This is important. Nothing slows development to a crawl or causes volunteer contributors to leave in droves quite like a codebase that is too broken to develop in.
But wouldn’t it be better to run these builds and tests before the code makes it to mozilla-central and has potentially-disastrous consequences?
That’s where Try come into play.
Try will run any or all of the builds and tests that code getting into mozilla-central would go through, without having to wait until it is pushed to mozilla-central to do it. All you need to access Try is commit level 1.
Sounds great! Why don’t we run every code change through the whole battery of builds and tests to be sure nothing gets missed?
Well, if you’ve ever built Firefox (it’s really easy) you’ll have noticed that it takes some time. Not a lot of time, but some. During that time, your computer is going full tilt trying to get it all done.
Multiply this by 39 build configurations, and you start to see where I’m heading with this.
Running the builds takes a lot of computers a lot of time. Running the tests on top of it only increases the resource requirement.
The more you use Try, the more computer hours you use. The more computer hours you use, the higher your email address rises on the list. Get within sight of the top, and you might just get an email from a Release Engineer asking you why you think you need to build every platform for the documentation typo you fixed.
Faced with the staggering variety of different build platforms and test suites, how do you learn which ones you need to run and which ones you don’t?
Mozillians are friendly, so you ask. And ask. And keep asking until you gain confidence. Then you make a mistake and start asking again.
And every time you ask, you get an answer. Or at least that’s been my experience of working with Mozillians.
I bus to work. I recently moved houses.
Combined this means I have dead time where I’d like to escape into fiction (rather than be faced with how poorly my bus is maintaining its schedule in this city of detours), but can’t find any of my books.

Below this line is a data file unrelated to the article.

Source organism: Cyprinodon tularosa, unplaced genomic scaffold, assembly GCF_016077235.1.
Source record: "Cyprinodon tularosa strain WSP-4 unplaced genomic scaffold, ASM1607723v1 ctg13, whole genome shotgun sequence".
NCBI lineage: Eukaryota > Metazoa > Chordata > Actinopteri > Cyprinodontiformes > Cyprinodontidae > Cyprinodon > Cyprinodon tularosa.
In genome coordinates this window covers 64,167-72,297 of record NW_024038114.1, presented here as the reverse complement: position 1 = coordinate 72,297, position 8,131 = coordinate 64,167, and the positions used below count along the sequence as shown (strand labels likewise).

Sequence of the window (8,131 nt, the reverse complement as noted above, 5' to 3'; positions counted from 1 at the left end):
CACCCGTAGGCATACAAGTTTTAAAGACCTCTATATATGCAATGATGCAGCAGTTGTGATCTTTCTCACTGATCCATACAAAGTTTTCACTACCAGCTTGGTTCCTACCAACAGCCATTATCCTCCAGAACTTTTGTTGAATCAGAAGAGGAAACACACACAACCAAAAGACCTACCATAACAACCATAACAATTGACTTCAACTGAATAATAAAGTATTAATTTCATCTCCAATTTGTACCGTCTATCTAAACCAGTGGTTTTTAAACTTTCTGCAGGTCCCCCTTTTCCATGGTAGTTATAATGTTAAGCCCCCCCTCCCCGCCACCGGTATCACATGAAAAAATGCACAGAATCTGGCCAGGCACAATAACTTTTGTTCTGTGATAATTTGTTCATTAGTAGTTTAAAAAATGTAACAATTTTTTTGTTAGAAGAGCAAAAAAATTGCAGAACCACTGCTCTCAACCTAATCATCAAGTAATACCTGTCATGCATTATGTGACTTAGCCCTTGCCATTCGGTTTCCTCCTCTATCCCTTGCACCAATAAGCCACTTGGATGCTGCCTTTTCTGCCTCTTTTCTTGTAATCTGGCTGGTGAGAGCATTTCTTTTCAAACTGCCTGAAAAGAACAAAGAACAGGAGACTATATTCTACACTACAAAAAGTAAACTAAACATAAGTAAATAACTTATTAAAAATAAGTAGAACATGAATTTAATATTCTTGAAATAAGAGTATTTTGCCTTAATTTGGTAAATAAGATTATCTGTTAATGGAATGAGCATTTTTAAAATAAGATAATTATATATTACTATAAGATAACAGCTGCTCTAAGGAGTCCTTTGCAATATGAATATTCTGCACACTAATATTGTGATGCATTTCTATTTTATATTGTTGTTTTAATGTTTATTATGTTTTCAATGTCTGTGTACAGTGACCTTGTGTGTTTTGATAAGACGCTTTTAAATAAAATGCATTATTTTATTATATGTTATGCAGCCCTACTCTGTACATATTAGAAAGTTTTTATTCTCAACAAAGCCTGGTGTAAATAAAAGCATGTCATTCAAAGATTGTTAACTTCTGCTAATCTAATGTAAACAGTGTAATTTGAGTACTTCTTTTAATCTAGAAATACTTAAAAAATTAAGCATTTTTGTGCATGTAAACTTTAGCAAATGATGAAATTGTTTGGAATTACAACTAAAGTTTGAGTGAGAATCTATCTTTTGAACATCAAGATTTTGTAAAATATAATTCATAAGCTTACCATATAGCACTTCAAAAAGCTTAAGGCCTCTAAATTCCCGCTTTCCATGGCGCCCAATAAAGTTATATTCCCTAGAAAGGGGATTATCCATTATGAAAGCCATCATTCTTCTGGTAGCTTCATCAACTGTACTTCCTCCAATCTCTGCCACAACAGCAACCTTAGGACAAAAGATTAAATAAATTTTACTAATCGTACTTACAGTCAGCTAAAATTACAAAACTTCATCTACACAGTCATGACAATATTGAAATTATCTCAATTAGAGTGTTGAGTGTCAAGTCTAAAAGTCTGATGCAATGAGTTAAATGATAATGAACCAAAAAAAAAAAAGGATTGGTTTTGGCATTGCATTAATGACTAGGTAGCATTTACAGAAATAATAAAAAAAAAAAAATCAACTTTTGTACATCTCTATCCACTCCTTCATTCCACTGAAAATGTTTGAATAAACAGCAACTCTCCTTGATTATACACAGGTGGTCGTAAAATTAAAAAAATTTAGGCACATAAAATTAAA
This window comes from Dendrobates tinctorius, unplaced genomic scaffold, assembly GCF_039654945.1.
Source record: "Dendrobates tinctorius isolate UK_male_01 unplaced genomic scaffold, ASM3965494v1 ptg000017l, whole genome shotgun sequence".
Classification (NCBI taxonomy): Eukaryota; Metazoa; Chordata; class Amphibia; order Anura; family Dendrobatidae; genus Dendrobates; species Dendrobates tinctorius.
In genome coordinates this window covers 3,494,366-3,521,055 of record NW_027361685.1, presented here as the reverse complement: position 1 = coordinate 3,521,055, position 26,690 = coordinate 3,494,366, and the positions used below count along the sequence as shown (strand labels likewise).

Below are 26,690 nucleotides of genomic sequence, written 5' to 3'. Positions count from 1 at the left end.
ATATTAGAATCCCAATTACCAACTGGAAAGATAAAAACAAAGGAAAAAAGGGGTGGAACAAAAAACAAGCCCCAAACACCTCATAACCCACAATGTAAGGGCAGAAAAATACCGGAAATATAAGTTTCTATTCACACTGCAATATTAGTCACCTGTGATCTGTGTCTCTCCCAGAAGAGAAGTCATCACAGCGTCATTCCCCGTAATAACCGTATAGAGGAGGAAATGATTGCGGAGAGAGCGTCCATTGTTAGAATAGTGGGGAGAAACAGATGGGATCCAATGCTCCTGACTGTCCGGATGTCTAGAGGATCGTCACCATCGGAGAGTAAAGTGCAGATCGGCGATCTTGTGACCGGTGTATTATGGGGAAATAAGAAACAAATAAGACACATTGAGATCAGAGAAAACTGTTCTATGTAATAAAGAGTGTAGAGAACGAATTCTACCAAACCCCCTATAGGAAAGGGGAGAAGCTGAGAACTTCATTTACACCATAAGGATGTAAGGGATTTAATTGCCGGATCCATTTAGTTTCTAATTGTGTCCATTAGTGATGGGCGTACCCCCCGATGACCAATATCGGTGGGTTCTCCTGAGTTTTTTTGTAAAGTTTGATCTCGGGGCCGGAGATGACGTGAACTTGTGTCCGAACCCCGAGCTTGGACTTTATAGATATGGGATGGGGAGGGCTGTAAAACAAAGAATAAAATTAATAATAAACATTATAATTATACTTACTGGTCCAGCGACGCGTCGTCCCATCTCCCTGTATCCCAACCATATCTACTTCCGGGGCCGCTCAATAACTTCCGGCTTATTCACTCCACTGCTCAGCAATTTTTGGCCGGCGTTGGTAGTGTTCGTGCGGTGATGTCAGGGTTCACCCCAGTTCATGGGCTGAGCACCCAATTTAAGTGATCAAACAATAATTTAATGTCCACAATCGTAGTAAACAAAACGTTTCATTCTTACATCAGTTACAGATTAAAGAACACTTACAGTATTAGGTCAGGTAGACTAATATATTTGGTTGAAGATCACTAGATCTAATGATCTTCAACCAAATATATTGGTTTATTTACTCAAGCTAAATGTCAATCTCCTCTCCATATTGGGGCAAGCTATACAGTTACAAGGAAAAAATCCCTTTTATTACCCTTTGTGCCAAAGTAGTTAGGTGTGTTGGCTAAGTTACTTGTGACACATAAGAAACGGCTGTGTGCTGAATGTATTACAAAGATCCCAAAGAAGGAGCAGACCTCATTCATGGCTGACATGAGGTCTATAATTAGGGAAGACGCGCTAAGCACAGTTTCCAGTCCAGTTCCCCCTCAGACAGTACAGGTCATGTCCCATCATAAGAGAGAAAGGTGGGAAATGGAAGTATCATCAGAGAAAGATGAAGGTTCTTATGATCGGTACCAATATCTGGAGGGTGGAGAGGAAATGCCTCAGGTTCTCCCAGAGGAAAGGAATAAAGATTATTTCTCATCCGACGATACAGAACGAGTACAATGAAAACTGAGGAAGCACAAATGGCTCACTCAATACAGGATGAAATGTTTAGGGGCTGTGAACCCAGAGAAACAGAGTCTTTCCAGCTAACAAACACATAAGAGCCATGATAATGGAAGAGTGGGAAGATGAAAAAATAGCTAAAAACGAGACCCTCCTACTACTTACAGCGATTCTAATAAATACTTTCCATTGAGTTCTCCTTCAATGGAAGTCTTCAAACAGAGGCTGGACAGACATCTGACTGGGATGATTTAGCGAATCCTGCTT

So I devoured the quite-excellent design podcast 99% Invisible on the recommendation of my ex-coworker Ron.
But then I ran out.
In a podcast frame of mind, and having a weather eye turned to the Internet for quite some years, I decided to see what all that Night Vale hootenanny had been about.
Oh man. Oh man oh man. It is good.
Well, I’m only four episodes in. And it’s a little uneven. I mean, Glow Cloud was cute and all, but Station Management was a bit overplayed.
But when it’s on, like the Pilot, it is Really On. Dog Park, Perfect Carlos, Hooded Figures, Angels… oh geez. So nice.
And now Episode 2’s Weather is my jam:
I only have about 70 episodes left, and then I’ll be subject to that specific and keen frustration (that I more commonly associate with book series and webcomics) where you’ve binged your way up-to-date on something and then have to actually wait for the creators to create more of it for you.
What a world.
Say you’ve been glued to my posts about Firefox Telemetry. You became intrigued by the questions you could answer and ask using actual data from actual users, and considered writing your own website using the single-API telemetry-wrapper.
This is where dashboard-generator can step in to help out. Simply visit the website and build-your-own dash to your exacting specifications:
Choose your channel, version, and metric. “-Latest-” will ensure that the generated dashboard will always use the latest version in the selected channel when you reload that page. Otherwise, you might find yourself always looking at GC_MS values from beta 39.
If you are only interested in clients reporting from a particular application, operating system, or with a certain E10s setting then make your choices in Filters.
If you want a histogram like telemetry.mozilla.org’s “Histogram Dashboard” then make sure you select Histogram and then choose if you want the ends of the histogram trimmed, whether (and how sensibly) you want to compare clients across particular settings, and whether to sanitize the results so you only use data that is valid and has a lot of samples.
If you want an evolution plot like telemetry.mozilla.org’s “Evolution Dashboard” then select Evolution. From there, choose whether to use the build date or submission date of samples, how many versions back from the selected one you would like to graph the values over, and whether to sanitize the results so you only use data that is valid and has a lot of samples.
Your choices made, click “Add to Dashboard”. Then choose again! And again!
Make a mistake? Don’t worry, you can remove rows using the ‘-‘ buttons.
Not sure what it’ll look like when you’re done? Hit ‘Generate Dashboard’ and you’ll get a preview in CodePen showing what it will look like and giving you an opportunity to fiddle with the HTML, CSS, and JS.
When you see something you like in the CodePen, hit ‘Save’ and it’ll give you a URL you can use to collaborate with others, and an option to ‘Export’ the whole site for when you want to self-host.